Teacher shortage: More people than ever leaving the job, fewer wanting to try it

Many teachers feel the profession has lost all respect in these politically divided times

In a recent interim study on the teacher shortage in Oklahoma, Rep. John Waldron (D-Tulsa) learned that retirements are up significantly, and it appears pay is not the main issue driving the exodus - though it certainly is a factor.

What appears to be prompting people to leave the profession is a combination of the massive difficulties brought on by COVID, along with sharp political attacks on teachers and their profession.

The classroom’s got a lot more burdens on it now, it’s a lot harder to be a teacher,” Waldron, a former teacher himself, told KRMG. “We took away protections for teachers in terms of mask mandates in the middle of a pandemic. We called them Marxists. So, what would you do if you were in the classroom and you were say 60 years old, and you felt your health was at risk?”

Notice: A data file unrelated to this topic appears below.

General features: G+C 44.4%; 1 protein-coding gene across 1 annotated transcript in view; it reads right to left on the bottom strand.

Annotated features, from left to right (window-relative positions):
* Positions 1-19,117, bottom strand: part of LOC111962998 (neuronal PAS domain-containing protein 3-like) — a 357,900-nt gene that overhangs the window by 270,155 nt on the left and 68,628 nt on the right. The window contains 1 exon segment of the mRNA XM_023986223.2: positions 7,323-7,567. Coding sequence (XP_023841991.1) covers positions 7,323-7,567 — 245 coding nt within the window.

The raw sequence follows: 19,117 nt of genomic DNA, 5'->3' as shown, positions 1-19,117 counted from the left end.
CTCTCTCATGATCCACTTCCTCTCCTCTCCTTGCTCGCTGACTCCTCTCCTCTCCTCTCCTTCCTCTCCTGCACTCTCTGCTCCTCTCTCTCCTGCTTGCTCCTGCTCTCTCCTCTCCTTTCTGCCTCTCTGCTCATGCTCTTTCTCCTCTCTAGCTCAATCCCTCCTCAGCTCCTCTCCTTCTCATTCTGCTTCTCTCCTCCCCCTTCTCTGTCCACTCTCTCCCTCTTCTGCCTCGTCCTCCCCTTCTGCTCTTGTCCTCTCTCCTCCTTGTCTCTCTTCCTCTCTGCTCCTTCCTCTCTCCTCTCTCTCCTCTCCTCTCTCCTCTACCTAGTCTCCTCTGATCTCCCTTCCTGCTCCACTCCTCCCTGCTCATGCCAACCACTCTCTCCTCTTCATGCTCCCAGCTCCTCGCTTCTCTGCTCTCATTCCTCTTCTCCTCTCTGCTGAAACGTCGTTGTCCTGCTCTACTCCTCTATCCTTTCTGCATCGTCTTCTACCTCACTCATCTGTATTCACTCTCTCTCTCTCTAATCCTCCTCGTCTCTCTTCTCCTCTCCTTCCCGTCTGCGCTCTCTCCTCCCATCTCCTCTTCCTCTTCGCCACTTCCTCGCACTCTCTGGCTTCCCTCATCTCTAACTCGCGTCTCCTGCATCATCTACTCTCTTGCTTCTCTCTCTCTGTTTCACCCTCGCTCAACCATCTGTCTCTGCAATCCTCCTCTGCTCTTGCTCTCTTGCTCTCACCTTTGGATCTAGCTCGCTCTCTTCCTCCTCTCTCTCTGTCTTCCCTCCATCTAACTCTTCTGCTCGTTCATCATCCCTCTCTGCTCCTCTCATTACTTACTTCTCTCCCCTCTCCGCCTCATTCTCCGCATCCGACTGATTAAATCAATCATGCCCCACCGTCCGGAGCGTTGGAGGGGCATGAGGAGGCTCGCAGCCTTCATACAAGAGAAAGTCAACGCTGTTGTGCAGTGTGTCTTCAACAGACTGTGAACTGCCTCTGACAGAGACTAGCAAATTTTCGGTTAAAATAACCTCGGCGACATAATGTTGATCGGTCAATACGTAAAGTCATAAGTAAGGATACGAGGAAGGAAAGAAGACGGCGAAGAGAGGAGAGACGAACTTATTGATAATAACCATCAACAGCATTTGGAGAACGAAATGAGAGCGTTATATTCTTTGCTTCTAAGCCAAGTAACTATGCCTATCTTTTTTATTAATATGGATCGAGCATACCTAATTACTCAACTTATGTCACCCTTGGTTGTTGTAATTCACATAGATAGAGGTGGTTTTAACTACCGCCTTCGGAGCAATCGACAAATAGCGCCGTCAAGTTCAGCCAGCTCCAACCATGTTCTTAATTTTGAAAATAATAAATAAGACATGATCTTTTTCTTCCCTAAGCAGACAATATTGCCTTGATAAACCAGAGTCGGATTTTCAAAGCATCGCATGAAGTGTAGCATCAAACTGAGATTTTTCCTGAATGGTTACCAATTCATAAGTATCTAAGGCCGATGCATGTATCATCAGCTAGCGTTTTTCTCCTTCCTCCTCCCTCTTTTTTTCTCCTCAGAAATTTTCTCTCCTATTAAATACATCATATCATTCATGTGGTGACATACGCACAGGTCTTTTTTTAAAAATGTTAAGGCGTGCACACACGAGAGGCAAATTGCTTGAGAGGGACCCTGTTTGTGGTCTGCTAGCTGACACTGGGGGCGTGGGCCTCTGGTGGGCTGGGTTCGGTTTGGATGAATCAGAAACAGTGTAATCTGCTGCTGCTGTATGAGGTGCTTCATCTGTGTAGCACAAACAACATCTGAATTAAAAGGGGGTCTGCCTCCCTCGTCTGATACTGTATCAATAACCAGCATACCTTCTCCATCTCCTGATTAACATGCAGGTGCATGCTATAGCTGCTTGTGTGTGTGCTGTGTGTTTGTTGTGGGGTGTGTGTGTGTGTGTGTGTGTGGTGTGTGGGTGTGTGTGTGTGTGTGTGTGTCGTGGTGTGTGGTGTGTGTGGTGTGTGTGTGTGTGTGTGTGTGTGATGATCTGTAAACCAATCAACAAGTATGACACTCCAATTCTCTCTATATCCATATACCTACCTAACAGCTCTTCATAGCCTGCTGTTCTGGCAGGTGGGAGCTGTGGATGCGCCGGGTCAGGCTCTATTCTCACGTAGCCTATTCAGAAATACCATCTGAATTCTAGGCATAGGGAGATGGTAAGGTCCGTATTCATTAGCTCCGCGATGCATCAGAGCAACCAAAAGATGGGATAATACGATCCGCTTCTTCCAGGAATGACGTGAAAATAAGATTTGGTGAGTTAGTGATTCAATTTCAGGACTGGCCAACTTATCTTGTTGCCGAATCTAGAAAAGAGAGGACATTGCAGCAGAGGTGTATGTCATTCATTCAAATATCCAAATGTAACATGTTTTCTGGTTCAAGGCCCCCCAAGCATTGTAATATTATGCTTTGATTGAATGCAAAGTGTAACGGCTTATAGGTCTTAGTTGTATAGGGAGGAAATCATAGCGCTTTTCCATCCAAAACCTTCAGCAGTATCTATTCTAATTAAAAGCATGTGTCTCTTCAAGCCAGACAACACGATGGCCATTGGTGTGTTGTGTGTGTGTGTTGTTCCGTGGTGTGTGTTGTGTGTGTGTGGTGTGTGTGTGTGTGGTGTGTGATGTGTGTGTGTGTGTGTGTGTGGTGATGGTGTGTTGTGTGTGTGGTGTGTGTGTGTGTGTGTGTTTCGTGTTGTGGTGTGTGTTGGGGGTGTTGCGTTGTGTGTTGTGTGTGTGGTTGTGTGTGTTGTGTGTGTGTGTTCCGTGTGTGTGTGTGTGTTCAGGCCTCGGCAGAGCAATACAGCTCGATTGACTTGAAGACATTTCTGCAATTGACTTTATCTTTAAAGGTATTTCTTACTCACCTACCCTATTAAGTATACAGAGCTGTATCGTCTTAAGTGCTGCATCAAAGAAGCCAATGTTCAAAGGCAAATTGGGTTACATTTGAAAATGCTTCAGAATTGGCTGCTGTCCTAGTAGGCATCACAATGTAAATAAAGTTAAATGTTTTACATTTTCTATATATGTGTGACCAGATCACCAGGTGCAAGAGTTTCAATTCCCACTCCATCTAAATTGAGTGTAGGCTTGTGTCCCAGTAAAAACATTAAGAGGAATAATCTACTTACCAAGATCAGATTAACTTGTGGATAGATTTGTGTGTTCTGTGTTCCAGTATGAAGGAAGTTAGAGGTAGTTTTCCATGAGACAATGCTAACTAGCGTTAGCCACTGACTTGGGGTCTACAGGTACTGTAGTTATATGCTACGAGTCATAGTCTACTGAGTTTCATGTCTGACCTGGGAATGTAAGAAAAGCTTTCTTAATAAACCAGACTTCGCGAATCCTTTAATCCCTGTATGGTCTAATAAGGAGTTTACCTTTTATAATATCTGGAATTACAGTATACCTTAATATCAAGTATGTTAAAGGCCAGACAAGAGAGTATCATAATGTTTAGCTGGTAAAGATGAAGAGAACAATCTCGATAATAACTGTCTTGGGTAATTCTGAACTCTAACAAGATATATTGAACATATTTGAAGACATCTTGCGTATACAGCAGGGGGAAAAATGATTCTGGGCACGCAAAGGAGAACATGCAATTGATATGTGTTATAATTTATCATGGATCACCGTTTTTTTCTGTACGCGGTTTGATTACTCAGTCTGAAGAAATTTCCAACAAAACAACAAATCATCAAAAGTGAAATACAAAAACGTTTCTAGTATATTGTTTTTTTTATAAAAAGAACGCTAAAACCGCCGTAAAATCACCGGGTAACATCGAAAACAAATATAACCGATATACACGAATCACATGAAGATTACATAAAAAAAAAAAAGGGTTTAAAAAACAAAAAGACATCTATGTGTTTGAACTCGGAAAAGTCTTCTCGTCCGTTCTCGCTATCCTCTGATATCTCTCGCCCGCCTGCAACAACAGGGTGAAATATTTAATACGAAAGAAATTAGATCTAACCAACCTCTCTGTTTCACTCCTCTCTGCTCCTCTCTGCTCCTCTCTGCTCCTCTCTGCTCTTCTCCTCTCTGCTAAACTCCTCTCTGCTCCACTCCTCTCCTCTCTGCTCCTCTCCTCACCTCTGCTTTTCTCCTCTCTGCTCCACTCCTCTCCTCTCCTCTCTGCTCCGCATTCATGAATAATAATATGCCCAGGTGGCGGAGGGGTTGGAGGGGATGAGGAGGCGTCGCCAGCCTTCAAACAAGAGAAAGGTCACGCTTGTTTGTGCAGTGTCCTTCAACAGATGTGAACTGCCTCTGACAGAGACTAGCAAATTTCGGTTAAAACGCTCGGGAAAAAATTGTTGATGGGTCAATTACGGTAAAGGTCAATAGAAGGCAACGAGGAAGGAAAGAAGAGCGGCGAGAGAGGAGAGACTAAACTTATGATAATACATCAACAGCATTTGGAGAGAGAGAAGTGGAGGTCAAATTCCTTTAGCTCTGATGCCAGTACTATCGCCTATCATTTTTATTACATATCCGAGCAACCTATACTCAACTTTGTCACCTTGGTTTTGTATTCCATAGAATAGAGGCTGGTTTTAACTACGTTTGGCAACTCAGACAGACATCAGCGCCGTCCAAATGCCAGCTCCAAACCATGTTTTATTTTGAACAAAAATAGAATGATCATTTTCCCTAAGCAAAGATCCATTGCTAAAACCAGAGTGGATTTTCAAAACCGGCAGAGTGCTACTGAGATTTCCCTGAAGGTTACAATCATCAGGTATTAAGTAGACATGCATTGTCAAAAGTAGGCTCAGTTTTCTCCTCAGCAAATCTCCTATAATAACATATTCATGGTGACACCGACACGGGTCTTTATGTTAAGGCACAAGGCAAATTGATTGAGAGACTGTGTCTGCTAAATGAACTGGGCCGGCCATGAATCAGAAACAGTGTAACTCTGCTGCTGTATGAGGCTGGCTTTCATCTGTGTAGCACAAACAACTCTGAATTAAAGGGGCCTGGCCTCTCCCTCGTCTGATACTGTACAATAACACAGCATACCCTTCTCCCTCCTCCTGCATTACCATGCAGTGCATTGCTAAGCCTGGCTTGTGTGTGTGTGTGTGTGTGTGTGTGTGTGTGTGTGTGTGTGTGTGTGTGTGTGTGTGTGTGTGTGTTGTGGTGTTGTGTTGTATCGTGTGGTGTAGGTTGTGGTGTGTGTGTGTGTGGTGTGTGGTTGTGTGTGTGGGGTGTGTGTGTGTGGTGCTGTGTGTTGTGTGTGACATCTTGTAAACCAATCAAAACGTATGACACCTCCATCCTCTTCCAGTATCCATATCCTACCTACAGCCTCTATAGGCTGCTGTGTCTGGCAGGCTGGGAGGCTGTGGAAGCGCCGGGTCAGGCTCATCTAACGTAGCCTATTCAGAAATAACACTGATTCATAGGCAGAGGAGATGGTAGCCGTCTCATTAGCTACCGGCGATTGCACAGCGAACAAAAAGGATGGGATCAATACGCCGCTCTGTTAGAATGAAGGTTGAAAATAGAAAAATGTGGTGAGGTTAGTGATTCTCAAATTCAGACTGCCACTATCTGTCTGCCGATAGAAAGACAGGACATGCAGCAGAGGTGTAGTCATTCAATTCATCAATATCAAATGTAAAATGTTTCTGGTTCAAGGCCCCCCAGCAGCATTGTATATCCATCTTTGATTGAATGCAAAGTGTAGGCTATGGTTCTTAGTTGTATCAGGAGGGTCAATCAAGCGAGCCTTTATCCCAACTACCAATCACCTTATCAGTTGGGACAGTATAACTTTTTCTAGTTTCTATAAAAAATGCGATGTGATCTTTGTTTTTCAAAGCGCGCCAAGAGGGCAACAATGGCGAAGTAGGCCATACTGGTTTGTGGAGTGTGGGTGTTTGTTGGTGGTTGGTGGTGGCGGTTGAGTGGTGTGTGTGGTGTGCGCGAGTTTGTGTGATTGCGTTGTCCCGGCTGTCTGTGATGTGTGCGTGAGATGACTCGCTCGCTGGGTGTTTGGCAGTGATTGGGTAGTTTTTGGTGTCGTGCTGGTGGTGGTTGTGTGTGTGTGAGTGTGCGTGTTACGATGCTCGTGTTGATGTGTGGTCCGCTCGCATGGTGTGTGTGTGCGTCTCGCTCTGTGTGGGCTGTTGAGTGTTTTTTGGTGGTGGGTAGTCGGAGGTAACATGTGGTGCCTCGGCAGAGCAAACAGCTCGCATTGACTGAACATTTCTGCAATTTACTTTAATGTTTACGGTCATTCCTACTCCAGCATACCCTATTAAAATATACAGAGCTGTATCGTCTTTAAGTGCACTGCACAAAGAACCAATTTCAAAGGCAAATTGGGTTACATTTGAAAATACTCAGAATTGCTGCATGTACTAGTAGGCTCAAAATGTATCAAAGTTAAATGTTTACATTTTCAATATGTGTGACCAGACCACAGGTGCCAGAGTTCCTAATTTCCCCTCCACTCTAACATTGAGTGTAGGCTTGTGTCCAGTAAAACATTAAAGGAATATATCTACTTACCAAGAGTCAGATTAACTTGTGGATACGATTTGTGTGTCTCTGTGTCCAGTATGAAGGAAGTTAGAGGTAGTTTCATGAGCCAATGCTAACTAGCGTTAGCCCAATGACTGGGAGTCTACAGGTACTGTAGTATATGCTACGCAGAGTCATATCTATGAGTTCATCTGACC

“I think a lot of people still have a great deal of respect for educators, and I think education is, on the whole, a respected profession,” Waldron said. “When polled, parents tend to say that they like their teachers. But they’re also receiving a lot of disrespect from vocal minorities that have been empowered by the nature of our times to go after educators, and some of them serve in the Oklahoma state legislature. And that’s a problem.”

Another teacher turned lawmaker, State Senator J.J. Dossett (D-Owasso) says lawmakers need to address that issue.

“To get that respect, that’s the element that I think we really need to find,” Dossett told KRMG, ”and we can start by not degrading them - as John said, making teachers our punching bag.”

Because not only does such disrespect prompt people to leave the job, it has a chilling effect on recruitment.





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